Culture is an organized train of learned responses which one acquires through interacting with others. Therefore, one’s culture depends on the community they grow up in, their religion, as well as age, and gender. As per US demographic profiles, the community is rich in cultural and racial diversity.
At least 29% of patients are likely to be minorities whose health care approaches need to be addressed with cultural awareness and sensitivity. Culture defines norms and how a patient is likely to feel about certain diagnosis as well as prognosis. Such cultural issues can impact patient treatment, evaluation, and rehabilitation. Therefore, nurses are expected to have an understanding of these cultural issues. Cultural health beliefs are the different perceptions which individuals have on causes of illnesses.
In some cultures, illness could be a natural phenomenon, in others it might be perceived to be caused by supernatural phenomenon. These perceptions impact what the patient thinks of the treatment process, as well as the extent to which healthcare professionals should be involved. In one way or another, patients make decisions based on these beliefs, within majority who belief in supernatural causes focusing more on supernatural powers as a form of intervention. These beliefs are important to patients, and therefore they always like to know that the beliefs are considered and respected during the entire process. All cultures have a system of health beliefs which they use in explaining causes of illnesses, how these sicknesses can be cured, or how they can be treated.
In addition, these beliefs influence who should be involved in the treatment process. These beliefs might differ with what is best for the patient, and therefore nurses may find themselves in conflict with the patient or their family members as a result of conflicting perspectives. Nurses are expected not to simply assume that the patient or their family is wrong. On the contrary, it would be advisable to have an open dialogue with the patient, provide them with options, and ensure that a culturally appropriate solution is agreed upon. Globalization has increased interconnectedness among nations, and therefore what happens in one country in terms of health care has a high impact of the rest of the world. Nurses should be aware of the concept of globalization and its influences on health because the increased interconnectedness of the world means that health problems have become global.
As health transcends national boarders today, nurses ought to embrace the power of this interconnectedness and utilize it to understand other cultures and how various aspects of these communities can help improve their patient’s health outcome. An example of this would be the nutrition powers of some of foreign meals, exercises which help patients relax, as well as alternative medication which has been adopted by various individuals as a substitute or supplement for curing or managing certain diseases. Nurses encounter patients of different genders, sexual orientations, religions, social classes , and ethnic groups everyday. Even though they are unlikely to know about the beliefs of these individuals, they ought to have the necessary cross- communication skills to help them navigate through conversations with these different classes of patients. Each ethnic group, religion, gender, and social class tend to bring its own perspectives and values in health care matters, thus the need to keep an open mind in order to recognize these differences and take them into consideration when working with patients from different backgrounds. This will help avoid the common pitfall of assuming that patients will conform to mainstream values. In order to succeed in ensuring cultural competence, nurses should do their homework on other cultures, religions, their dietary behavior, as well as their general view of health issues.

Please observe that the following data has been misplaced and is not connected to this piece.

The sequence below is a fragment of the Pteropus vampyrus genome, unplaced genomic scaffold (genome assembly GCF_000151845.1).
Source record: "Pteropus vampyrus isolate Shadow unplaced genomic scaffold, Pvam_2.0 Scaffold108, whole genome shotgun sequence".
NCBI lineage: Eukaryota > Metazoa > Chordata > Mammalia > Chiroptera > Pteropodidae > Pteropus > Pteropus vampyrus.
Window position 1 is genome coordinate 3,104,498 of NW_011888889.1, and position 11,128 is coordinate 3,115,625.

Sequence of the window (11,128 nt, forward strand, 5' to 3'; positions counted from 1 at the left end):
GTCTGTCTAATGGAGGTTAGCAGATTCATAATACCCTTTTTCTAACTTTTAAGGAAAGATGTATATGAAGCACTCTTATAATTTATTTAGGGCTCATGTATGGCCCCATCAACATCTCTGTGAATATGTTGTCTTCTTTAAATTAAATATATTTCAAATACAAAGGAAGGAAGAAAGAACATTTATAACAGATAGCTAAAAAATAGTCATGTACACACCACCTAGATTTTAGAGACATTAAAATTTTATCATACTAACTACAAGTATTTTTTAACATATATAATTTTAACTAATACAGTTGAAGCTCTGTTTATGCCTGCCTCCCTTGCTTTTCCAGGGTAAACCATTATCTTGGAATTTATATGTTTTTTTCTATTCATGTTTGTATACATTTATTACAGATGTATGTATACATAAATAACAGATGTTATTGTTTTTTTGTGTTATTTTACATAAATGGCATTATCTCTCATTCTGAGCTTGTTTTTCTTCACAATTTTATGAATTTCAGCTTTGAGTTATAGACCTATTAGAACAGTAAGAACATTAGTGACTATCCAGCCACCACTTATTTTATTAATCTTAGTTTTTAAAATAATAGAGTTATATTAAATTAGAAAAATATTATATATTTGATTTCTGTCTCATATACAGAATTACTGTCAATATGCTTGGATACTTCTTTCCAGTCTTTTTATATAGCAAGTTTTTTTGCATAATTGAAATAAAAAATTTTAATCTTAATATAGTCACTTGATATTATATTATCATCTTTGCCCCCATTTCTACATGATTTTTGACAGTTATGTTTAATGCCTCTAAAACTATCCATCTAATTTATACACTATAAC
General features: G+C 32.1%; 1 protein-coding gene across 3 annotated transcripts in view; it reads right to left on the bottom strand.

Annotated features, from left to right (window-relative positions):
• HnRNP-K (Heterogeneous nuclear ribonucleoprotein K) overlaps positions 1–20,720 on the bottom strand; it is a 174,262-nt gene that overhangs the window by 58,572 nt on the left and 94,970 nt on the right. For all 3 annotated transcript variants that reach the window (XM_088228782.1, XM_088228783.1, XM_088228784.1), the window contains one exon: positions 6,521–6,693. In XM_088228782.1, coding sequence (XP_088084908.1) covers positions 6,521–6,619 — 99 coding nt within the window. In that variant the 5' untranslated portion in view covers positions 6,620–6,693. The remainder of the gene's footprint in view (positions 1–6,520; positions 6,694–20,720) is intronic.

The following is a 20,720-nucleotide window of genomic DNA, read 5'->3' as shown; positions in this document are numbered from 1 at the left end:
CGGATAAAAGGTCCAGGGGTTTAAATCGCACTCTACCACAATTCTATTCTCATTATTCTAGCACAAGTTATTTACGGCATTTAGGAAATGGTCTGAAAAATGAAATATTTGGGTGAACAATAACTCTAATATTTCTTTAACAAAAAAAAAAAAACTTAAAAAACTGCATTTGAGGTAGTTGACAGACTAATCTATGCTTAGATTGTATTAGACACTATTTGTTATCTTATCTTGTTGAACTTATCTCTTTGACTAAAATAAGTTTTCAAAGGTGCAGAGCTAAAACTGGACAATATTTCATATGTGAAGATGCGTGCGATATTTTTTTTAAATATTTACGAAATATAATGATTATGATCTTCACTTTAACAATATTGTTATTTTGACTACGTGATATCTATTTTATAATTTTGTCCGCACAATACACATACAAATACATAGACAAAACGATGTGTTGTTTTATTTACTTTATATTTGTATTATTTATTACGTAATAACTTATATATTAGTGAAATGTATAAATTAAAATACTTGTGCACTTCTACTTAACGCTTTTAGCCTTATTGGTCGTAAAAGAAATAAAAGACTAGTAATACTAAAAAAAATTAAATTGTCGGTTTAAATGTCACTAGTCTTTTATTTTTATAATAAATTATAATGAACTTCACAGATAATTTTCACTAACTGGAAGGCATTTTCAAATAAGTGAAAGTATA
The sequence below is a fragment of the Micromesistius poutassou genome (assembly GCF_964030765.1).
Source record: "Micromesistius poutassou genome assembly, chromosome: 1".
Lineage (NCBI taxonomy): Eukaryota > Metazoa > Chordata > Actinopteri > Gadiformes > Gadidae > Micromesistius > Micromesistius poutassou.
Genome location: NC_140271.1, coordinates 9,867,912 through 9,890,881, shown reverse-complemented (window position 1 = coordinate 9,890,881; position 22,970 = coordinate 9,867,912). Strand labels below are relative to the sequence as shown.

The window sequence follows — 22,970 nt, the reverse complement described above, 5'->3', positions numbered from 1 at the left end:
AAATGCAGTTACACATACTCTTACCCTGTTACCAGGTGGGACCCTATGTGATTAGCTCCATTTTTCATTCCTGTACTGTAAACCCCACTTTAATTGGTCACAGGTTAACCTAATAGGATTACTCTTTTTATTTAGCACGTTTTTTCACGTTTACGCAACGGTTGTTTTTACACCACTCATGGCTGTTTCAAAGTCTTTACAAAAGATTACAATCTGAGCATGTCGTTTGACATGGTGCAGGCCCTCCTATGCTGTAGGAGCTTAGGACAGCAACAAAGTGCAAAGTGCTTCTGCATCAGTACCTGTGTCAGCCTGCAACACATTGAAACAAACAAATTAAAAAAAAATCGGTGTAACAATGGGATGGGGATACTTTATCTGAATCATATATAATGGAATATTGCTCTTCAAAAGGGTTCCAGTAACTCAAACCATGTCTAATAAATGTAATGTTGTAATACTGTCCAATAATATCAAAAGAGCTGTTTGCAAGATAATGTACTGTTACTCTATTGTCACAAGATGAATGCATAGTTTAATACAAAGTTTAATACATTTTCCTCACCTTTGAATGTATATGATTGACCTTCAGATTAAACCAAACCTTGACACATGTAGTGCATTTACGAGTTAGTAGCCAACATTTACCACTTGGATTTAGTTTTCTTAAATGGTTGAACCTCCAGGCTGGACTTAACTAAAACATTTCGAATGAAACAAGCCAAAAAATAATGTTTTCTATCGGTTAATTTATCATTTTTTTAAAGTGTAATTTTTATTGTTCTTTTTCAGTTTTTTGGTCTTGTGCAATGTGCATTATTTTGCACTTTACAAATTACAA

Nurses should also seek to understand the social and cultural factors of health as well as economic factors, and how these might influence a patient’s behavior and habits. Nurses should also not make assumptions, and should ensure that patients can comprehend the language being spoken to them. This would help ensure that there are no misunderstandings due to certain uncommon terminologies. Nurses should also avoid stereotyping patients based on ethnicity, gender, or religious factors, and rather seek to know them first before making any conclusions. Cultural practices, especially beliefs, are an important aspect of patient’s health.
These beliefs affect outcome due to the significant contributions they make towards patients’ ability to conform to main stream health care values. Therefore, nurses cannot ignore these cultural factors because if taken into consideration, they ensure patient satisfaction while at the same time ensuring that patient’s best interests are fully met. In addition to looking into patient’s belief systems, nurses should also seek to understand their own personal and cultural beliefs, in order to avoid stereotyping or wrongly assessing a patient’s cultural beliefs.